Homeschooling Myths Debunked

Let’s clarify some of the most common misconceptions about homeschooling, because quite frankly, there are too many good reasons to homeschool and way too many myths associated with doing so.

The Argument: Homeschooling hinders the social development of children because they cannot learn to interact with others. It also hinders their ability to deal with diversity.

School should NOT be the primary method of developing social skills. School is not where children learn how to behave in society. That job has been traditionally the job of the parent and it is about time that it is returned to them. School is not about socializing. It is a structured environment meant for learning. Because so many parents think that students should socialize in school, emphasis has been taken off academics and placed on social skills. Social skills are taught at home, in the community, and through activities outside the classroom.

The Argument: Children cannot learn everything that they need to know in a homeschool environment because it is not structured.

In traditional schools, children spend 45-50 minutes a day in a subject class. The reality is that this time is by no means enough time to learn everything. When classrooms are filled with dozens of students teachers have to deal with each of their personalities, personal issues, life baggage, learning -styles,  and let’s not forget administrative duties. When all is said and done, no matter how organized a teacher is or how well they manage a classroom, 45 minutes is in no way enough time to teach.

In the homeschool setting, you do not have these time constraints, If you notice that your child needs to spend more time on writing, you can give it to her without worrying about testing dates or ignoring others. Homeschooling can be better for a child because it is individualized learning. Most children learn better when they receive one-on-one instruction. The number one problem with schools is overcrowding and underfunding. If you take that factor away, students will naturally do better. They get more attention and the learning is tailored for their needs.

The Argument:Not every parent is qualified to teach.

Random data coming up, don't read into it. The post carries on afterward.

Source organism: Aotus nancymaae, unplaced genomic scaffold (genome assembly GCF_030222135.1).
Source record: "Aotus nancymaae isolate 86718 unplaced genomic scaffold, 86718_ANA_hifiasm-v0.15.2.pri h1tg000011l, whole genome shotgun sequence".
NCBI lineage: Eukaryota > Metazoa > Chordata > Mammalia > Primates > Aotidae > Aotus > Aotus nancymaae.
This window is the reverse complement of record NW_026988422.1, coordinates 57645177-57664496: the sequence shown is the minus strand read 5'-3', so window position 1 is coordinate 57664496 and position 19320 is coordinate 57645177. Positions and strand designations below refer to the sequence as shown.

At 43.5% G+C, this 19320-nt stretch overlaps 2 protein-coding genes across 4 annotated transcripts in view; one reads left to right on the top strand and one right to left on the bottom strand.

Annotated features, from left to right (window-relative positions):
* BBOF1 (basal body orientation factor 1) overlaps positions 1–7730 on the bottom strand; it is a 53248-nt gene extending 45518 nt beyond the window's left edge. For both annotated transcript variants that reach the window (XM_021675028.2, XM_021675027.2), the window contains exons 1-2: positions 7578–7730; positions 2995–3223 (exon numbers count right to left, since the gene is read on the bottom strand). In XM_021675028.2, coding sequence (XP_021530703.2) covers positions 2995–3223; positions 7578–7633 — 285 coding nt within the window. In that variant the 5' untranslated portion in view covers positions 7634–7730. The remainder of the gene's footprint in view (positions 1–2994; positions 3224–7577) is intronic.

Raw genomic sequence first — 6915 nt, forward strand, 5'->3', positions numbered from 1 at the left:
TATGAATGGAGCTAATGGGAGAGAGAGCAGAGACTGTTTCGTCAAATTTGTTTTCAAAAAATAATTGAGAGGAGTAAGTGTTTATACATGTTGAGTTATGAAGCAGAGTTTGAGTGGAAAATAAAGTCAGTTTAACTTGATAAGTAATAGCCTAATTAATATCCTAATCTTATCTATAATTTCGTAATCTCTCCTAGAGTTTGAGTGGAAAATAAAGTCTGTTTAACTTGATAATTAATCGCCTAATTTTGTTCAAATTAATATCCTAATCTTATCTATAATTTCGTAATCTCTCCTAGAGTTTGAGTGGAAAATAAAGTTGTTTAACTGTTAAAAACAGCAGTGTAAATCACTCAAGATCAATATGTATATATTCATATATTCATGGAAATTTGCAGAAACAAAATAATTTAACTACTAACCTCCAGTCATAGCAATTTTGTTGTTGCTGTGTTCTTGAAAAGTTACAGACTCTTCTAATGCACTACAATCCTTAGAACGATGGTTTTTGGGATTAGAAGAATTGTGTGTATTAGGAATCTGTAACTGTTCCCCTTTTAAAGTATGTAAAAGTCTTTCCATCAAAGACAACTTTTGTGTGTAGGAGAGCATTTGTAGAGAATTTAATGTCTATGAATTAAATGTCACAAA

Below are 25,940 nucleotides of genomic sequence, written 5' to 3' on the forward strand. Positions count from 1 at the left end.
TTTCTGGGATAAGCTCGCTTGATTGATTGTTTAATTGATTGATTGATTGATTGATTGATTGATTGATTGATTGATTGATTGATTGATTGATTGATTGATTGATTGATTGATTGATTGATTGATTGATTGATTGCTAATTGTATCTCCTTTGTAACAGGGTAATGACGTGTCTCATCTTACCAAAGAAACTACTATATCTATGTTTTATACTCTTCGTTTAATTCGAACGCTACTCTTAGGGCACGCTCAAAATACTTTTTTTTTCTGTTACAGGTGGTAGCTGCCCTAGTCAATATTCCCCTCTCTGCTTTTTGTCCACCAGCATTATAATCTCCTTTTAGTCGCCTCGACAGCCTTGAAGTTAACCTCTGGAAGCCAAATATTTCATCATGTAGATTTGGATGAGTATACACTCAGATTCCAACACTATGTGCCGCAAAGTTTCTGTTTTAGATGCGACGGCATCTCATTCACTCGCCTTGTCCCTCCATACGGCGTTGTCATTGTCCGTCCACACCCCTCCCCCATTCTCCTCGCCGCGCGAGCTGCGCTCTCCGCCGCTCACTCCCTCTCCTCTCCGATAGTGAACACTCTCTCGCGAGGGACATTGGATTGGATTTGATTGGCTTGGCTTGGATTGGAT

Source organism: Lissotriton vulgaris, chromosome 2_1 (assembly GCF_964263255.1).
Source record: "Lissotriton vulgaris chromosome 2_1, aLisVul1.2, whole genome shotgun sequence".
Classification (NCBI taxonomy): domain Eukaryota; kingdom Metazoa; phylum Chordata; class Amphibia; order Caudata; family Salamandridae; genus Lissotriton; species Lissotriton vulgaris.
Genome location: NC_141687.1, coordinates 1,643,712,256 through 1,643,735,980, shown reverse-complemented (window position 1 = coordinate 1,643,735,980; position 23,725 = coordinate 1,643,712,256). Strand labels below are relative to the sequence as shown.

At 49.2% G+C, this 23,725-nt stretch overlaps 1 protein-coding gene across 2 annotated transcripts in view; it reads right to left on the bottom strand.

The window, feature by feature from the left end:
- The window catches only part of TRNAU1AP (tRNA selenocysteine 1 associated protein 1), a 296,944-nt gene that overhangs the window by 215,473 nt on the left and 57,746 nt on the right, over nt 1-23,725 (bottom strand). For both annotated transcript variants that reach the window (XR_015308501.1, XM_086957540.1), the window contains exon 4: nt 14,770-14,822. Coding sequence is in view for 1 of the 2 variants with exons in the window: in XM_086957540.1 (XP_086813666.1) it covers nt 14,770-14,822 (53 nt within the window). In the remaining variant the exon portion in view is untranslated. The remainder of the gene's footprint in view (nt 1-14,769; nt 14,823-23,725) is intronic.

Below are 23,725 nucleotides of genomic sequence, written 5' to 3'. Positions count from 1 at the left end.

Parents do not have to be college educated, but do have to be resourceful. This is true in both the home school environment and the non-home school environment. If you are home schooling, it helps to have graduated high school as you do need a basic working knowledge of the subjects, but when you do decide to home school, there are SO many resources available for you. You just have to be willing to look for them and use them. You have to have the grace to admit that you don’t know something and the will to find the answers. Additionally, parents may be better qualified to teach their children because they know their children better than a teacher will. Parent swill know if the child had a bad day and that is why he/she is acting out. Often times clashes in the classroom can be avoided if teacher’s were privy to this kind of information.

With the current influx of teachers from alternative certification programs like the NYTF and TFA, it is absurd to assume that all teachers are better qualified than all parents to educate children. The truth of the matter is that you will have bad homeschooling parents and you will have bad traditional teachers. Even if you are not home schooling, you still need to be active in your child’s education so being resourceful helps. You may need to provide your child with extra materials and guidence to ensure academic success.

The Argument: Traditional schools teach competition and street smarts.

Let’s get serious. I have taught and I am not buying this one at all. I equate street-smarts with common sense and quite frankly, from what I have seen, traditionally educated students are no more street-smart than those who are not. I’m not quite sure if common sense (i.e. rational thinking) even kicks in until after college when a person has a chance to gain some life experience.

As far as competition is concerned, Homeschooling can remove unhealthy competition that is so prevalent in traditional schools. Yes, competition is good later on in life, but young children need to learn to have faith in themselves. They need a solid level of self-esteem before they can deal with the pressures of peer-competition. In fact, homeschooling can prevent kids from falling into the dangers of peer pressure because they have been given an opportunity to form their own identities without worry of being “cool” or “freaky”.

One of the growing problems in the United States is this need to force children to act like adults before they are ready. We throw them into situations that  require skills that they have yet to develop. And then, when they do not succeed, parents blame teachers. Teachers blame the parents. When the parent and teacher are one and the same, the blame game stops.
Talk about accountability!
It is time that homeschooling become an acceptable alternative to traditional school. The traditional system has not been working for so long and the myths of homeschooling only help to ensure that education continue to fail in this country.

Reposted by Kristina Daniele. The original version of this article was originally posted at Minit.com in June 2006 and on Examiner.com in 2009. What appears here is an edited and revised version of those articles. All versions were written by me, Kristina Daniele.

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